“We can bring a well-rounded strategic view and a focus on things like governance and KPIs [key performance indicators]. You need board members who can really contribute.”

There is an implied theme: the growing tendency for institutions to invest directly rather than pay fees to fund managers. “The direct investing versus fund investing issue has some way to run,” says Hogg. “I can understand direct investing if you’re a very large organisation as it’s a way of doing things at lower cost. But most LPs [limited partners] don’t have the in-house skills or, perhaps, the appetite to invest directly.”

Hogg sees part of this asset management role as having the courage to support management teams through the tough times. “Many infrastructure businesses have critical performance moments,” says Hogg, pointing to the fact that, because they provide essential public services, there is a particular sensitivity around the performance of infrastructure assets. She points, as an example, to the pressure a water company would be under if there were an issue with water safety. This, she believes, means that infrastructure companies have a particular need for knowledgeable and supportive investors.

3i currently has two infrastructure vehicles, described by Hogg as “very distinct”. One of these, 3i Infrastructure plc, was listed on the London Stock Exchange in March 2007, raising £703 million (€796 million; $1.2 billion) in an initial public offering and then a further £115 million through a placing and open offer in July 2008. This is the developed world product, says Hogg, “with a long-term focus on core infrastructure in the European heartland”, although it also has a commitment to the 3i India Infrastructure Fund. Since inception in 2007, 3i Infrastructure plc has generated an annualised return to its shareholders of 9.9 percent and delivered its 5 percent yield objective each year to date.

One asset vital to 3i Infrastructure plc’s prospects is Eversholt Rail Group, the UK rail rolling stock leasing company (ROSCO) which it acquired from banking group HSBC alongside fund managers Morgan Stanley Infrastructure Partners and STAR Capital Partners in a £2.1 billion deal in November last year. 3i Infrastructure plc invested a hefty £151 million of equity in the business in what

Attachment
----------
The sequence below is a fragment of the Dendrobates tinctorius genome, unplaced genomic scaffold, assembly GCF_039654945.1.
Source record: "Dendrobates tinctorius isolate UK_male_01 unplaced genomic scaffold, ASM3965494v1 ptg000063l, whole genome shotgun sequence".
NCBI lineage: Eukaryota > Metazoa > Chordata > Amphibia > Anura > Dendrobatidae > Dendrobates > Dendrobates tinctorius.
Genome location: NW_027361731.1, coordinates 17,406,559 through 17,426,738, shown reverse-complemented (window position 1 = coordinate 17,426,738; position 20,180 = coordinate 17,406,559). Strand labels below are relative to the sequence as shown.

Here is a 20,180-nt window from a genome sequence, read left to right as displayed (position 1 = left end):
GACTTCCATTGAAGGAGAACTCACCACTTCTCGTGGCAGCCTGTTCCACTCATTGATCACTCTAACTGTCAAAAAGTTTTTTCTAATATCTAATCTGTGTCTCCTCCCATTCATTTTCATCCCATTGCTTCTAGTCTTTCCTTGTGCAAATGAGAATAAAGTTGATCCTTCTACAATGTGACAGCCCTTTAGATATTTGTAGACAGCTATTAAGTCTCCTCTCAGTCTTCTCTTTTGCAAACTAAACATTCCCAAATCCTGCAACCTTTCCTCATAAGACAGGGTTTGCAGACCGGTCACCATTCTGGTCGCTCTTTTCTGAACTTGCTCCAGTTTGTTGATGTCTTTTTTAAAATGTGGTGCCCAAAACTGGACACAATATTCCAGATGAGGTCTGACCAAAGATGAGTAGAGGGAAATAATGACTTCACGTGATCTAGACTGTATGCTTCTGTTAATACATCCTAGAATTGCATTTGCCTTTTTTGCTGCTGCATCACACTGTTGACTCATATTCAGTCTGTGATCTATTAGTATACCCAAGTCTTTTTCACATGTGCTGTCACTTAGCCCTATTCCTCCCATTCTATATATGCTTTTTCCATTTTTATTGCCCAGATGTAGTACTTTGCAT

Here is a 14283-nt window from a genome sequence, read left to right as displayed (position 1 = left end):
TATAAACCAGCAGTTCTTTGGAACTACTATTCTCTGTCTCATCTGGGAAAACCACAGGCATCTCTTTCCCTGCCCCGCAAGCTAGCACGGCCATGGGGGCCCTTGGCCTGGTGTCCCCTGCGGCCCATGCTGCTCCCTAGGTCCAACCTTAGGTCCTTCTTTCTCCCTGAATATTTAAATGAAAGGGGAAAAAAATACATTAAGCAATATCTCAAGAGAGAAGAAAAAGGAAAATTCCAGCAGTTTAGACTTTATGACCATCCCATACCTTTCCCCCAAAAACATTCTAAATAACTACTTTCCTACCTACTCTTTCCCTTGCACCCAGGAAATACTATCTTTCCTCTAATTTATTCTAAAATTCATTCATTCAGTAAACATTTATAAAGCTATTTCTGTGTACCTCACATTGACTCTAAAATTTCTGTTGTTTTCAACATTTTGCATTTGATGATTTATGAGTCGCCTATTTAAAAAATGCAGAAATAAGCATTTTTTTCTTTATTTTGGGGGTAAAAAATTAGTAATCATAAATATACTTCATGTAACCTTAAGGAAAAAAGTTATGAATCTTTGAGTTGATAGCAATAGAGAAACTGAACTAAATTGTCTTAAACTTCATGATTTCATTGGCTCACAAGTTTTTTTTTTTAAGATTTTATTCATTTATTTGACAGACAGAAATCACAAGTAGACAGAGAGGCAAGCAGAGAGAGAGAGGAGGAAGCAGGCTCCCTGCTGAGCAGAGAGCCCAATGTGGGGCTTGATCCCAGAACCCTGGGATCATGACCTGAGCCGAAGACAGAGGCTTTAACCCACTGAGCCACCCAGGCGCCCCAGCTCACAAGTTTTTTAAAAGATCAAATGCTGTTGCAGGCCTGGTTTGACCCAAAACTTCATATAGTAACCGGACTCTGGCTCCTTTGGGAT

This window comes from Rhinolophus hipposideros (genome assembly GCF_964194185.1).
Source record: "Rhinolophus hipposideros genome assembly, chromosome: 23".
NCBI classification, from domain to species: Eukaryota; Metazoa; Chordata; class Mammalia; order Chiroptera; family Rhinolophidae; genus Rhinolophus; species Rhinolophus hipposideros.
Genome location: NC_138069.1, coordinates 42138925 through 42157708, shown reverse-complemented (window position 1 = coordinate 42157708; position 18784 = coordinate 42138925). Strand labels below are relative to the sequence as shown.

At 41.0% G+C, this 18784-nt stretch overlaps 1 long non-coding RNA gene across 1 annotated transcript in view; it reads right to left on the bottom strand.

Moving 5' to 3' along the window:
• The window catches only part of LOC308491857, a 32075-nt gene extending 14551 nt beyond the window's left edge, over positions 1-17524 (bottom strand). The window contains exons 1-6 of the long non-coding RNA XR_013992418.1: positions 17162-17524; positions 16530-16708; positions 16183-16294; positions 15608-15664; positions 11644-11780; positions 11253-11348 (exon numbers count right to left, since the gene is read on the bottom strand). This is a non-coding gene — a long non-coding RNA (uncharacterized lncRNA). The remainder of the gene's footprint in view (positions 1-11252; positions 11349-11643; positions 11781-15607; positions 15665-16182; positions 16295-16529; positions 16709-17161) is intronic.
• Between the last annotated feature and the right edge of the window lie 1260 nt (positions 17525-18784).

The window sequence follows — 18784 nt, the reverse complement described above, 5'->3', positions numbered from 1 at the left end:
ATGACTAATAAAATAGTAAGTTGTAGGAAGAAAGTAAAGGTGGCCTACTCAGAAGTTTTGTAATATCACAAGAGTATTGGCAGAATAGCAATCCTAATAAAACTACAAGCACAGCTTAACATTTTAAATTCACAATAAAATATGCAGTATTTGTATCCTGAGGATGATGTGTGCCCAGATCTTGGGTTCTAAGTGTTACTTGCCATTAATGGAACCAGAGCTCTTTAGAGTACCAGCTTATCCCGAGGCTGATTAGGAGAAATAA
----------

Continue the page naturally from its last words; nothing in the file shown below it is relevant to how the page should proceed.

can only be interpreted as a strong vote of confidence in its prospects.

King explains the background: “We first began looking at ROSCOs three years ago, when we looked at Angel Trains [which was sold to Babcock & Brown by Royal Bank of Scotland in June 2008]. That increased our knowledge of the sector and made us very keen to invest. We then saw Porterbrook [sold by Abbey National to Deutsche Bank, Lloyds and Antin Infrastructure in October 2008].”

He continues: “We had followed Eversholt for 18 months [prior to the deal] and knew that we wanted to buy it. There were not many potential buyers with a similar mindset. A lot of the money for large infrastructure assets comes from the US, Canada and Australia where rail markets are totally different. The UK train market has a balance of supply and demand and there is a robust regulatory framework – which made it an interesting asset.

“The process went pretty quickly as we were the only credible bidder but it took a while to close as these are quite complex businesses. Since we completed the deal, we have put in a new chairman and refinanced the business in the bond market. We have a good view of its long-term prospects and we’re very happy.”